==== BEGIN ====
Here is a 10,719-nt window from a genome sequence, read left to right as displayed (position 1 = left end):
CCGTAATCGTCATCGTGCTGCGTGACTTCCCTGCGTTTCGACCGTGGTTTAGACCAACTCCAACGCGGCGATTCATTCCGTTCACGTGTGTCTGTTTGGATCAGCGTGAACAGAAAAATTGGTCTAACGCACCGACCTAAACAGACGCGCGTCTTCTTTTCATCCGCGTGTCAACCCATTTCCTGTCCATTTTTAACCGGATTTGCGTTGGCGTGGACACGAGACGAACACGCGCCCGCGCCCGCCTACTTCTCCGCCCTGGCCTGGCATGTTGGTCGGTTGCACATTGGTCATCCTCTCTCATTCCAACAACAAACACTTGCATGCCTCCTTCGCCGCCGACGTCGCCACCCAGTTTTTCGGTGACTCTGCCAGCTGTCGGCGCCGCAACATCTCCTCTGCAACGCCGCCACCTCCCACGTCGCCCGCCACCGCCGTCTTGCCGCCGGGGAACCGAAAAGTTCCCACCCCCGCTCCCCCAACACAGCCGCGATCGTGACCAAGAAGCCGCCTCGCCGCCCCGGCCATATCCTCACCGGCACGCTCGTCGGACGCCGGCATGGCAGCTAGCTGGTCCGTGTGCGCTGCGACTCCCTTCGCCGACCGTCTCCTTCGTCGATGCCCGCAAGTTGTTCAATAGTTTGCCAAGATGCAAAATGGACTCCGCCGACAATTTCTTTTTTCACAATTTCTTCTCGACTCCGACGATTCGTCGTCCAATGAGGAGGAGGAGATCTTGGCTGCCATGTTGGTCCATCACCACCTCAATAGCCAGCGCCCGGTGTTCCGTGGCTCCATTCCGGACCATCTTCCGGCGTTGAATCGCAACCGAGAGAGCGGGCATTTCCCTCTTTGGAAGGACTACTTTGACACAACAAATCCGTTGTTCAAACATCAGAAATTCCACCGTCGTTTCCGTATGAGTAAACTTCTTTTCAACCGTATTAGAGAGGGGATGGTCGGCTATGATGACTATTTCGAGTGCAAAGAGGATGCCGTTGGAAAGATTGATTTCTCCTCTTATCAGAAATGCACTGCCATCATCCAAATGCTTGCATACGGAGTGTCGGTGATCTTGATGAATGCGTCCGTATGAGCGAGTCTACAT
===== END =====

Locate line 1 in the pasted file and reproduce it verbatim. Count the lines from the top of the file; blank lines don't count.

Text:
Here is a 10,719-nt window from a genome sequence, read left to right as displayed (position 1 = left end):